Secret Ingredients

Source of Article:

Feds don't require animal tests on engineered food. But Austria's government did and found problems in modified corn.


Want something new to worry about?

A study released this week by the Austrian government shows that Monsanto's genetically engineered corn will reduce fertility – at least in laboratory mice.

The Center for Food Safety said the "important study" funded by the Austrian Ministry of The Health, Families, and Youth "is cause for great concern over the long-term consumption of genetically engineered crops."

Bill Freese, the science policy analyst for the center said: "It's no surprise to us that U.S. regulators did not catch this. None of our regulatory agencies require any long-term animal feeding trials before allowing genetically engineered crops on the market.

"The FDA must stop letting biotech companies self-certify their (modified) crops as safe, and instead establish strict, mandatory testing requirements, including long-term animal feeding trials," he added.

I asked the USDA and FDA whether this is correct, but they haven't gotten back to me yet.

For 20 weeks, Dr. Jürgen Zentek, veterinary medicine professor at the University of Vienna, and his team fed mice diets consisting of either 33 percent genetically engineered corn or the same amount of corn that wasn't messed with by Monsanto.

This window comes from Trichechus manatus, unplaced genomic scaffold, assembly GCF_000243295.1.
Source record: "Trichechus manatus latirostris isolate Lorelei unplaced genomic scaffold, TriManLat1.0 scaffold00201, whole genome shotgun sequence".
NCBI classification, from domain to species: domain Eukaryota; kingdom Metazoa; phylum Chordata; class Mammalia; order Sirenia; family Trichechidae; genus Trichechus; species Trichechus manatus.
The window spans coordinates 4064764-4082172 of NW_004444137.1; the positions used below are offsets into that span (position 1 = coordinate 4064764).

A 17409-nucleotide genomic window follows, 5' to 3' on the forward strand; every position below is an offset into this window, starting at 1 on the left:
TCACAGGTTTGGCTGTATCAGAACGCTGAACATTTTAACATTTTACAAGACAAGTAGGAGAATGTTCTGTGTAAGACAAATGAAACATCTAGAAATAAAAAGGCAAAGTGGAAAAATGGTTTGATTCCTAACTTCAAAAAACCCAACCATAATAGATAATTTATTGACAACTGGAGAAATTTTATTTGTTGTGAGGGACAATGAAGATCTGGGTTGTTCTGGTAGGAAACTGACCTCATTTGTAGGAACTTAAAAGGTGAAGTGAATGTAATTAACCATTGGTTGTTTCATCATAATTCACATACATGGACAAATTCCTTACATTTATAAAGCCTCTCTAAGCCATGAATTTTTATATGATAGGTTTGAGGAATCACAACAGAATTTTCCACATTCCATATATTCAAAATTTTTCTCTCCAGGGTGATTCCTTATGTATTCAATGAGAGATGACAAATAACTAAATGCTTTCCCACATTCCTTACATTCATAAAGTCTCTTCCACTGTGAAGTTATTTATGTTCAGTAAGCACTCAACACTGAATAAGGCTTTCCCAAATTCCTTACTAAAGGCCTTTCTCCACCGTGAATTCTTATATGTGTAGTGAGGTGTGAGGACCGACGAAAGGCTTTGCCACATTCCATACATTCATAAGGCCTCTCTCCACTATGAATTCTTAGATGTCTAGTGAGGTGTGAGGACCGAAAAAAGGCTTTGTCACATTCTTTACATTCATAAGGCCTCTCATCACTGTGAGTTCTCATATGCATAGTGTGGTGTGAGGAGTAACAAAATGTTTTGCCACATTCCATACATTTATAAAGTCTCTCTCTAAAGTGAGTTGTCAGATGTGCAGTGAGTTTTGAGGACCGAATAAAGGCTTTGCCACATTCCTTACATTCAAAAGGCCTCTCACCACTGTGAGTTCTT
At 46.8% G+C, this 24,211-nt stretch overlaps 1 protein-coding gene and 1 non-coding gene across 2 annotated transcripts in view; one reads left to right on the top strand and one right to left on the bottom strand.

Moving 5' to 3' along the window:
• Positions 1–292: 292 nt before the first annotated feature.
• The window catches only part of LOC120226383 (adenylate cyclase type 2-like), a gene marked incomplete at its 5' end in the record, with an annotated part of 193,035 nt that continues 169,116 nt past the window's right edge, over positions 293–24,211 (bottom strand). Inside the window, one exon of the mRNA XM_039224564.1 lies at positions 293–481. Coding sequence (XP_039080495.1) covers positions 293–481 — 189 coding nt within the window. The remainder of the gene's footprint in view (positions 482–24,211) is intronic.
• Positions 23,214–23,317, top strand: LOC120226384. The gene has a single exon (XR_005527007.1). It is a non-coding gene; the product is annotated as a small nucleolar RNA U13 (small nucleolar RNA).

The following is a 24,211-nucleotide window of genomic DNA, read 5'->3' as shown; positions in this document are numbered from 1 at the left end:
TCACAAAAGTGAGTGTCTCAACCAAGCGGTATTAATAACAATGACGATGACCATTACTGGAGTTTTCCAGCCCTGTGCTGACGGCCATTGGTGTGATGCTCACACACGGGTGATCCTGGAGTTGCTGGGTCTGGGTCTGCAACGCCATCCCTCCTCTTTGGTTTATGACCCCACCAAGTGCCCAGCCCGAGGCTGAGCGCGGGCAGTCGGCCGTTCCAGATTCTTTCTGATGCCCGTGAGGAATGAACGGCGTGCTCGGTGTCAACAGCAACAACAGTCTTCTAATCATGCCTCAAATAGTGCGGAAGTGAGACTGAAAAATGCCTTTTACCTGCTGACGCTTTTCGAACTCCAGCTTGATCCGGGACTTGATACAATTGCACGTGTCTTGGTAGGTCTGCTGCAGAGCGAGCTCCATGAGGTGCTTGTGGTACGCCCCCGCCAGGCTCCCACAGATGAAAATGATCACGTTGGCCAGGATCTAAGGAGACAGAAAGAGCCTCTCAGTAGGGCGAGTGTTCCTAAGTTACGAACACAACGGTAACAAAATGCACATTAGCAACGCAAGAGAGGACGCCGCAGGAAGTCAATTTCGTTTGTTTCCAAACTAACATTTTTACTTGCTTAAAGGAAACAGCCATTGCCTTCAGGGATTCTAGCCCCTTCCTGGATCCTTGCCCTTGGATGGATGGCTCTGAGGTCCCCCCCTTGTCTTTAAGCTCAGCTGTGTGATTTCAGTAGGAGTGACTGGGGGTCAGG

The study found that mice fed the GE corn diet had fewer litters, fewer total offspring, and more females with no offspring, than mice feed the conventional corn.

The scientist attributed the reduced fertility to the engineered corn feed, and said it might be related to unintended effects of the genetic modification process. Zentek said that further studies are "urgently needed" to corroborate his team's findings.

Monsanto modified the corn to survive direct spraying with its Roundup herbicide, while a built-in insecticide kills certain

"This study should serve as a wake-up call to governments around the world that genetically engineered foods could cause long-term health damage," said Andrew Kimbrell, executive director of the Center, a nonprofit food-safety advocacy organization,

He added: "The center calls upon national and international authorities to place a moratorium on the distribution of GE products for human consumption unless or until their safety can be undeniably established."

Here is a link to an English version of the study so you can evaluate for yourself.

This just in from Monsanta:

The St. Louis-based, worldwide supplier of chemicals and engineered seeds, reacted quckly to comments Greenpeace made on the Austrian study.

The chemical giant pointed out that the study was not peer-reviewed and was "inconsistent with over a decade of reputable, peer-reviewed, scientific studies, including multi-generational studies, which demonstrate and confirm the safety of GM crops."

Jerry Hjelle, a Monsanto VP, said that activist groups for years have attempted to call into question the safety of biotech crops.

"The safety of our products is our utmost priority," he said. "We are already examining the on-line report along with other evidence assessing the safety of GM corn."

Huh. Okay.



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